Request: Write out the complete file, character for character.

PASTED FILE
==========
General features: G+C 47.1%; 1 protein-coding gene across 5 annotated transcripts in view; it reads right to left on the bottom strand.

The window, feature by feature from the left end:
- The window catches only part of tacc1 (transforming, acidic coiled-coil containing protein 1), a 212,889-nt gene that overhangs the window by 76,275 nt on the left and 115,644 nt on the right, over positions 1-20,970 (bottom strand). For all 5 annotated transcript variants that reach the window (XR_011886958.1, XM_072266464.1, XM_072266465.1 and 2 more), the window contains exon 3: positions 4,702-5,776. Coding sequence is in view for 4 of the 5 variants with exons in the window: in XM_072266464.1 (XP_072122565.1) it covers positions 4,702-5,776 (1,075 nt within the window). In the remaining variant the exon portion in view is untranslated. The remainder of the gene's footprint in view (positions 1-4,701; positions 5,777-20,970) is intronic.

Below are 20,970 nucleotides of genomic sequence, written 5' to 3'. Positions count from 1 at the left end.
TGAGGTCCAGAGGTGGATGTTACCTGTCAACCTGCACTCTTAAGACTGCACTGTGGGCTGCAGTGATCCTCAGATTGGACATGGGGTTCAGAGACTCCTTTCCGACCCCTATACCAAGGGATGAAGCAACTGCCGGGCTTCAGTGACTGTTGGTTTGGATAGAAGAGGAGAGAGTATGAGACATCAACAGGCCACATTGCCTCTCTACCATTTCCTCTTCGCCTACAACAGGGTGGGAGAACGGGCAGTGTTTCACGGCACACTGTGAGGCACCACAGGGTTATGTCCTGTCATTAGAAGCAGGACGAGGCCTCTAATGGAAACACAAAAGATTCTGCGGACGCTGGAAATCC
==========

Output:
General features: G+C 47.1%; 1 protein-coding gene across 5 annotated transcripts in view; it reads right to left on the bottom strand.

The window, feature by feature from the left end:
- The window catches only part of tacc1 (transforming, acidic coiled-coil containing protein 1), a 212,889-nt gene that overhangs the window by 76,275 nt on the left and 115,644 nt on the right, over positions 1-20,970 (bottom strand). For all 5 annotated transcript variants that reach the window (XR_011886958.1, XM_072266464.1, XM_072266465.1 and 2 more), the window contains exon 3: positions 4,702-5,776. Coding sequence is in view for 4 of the 5 variants with exons in the window: in XM_072266464.1 (XP_072122565.1) it covers positions 4,702-5,776 (1,075 nt within the window). In the remaining variant the exon portion in view is untranslated. The remainder of the gene's footprint in view (positions 1-4,701; positions 5,777-20,970) is intronic.

Below are 20,970 nucleotides of genomic sequence, written 5' to 3'. Positions count from 1 at the left end.
TGAGGTCCAGAGGTGGATGTTACCTGTCAACCTGCACTCTTAAGACTGCACTGTGGGCTGCAGTGATCCTCAGATTGGACATGGGGTTCAGAGACTCCTTTCCGACCCCTATACCAAGGGATGAAGCAACTGCCGGGCTTCAGTGACTGTTGGTTTGGATAGAAGAGGAGAGAGTATGAGACATCAACAGGCCACATTGCCTCTCTACCATTTCCTCTTCGCCTACAACAGGGTGGGAGAACGGGCAGTGTTTCACGGCACACTGTGAGGCACCACAGGGTTATGTCCTGTCATTAGAAGCAGGACGAGGCCTCTAATGGAAACACAAAAGATTCTGCGGACGCTGGAAATCC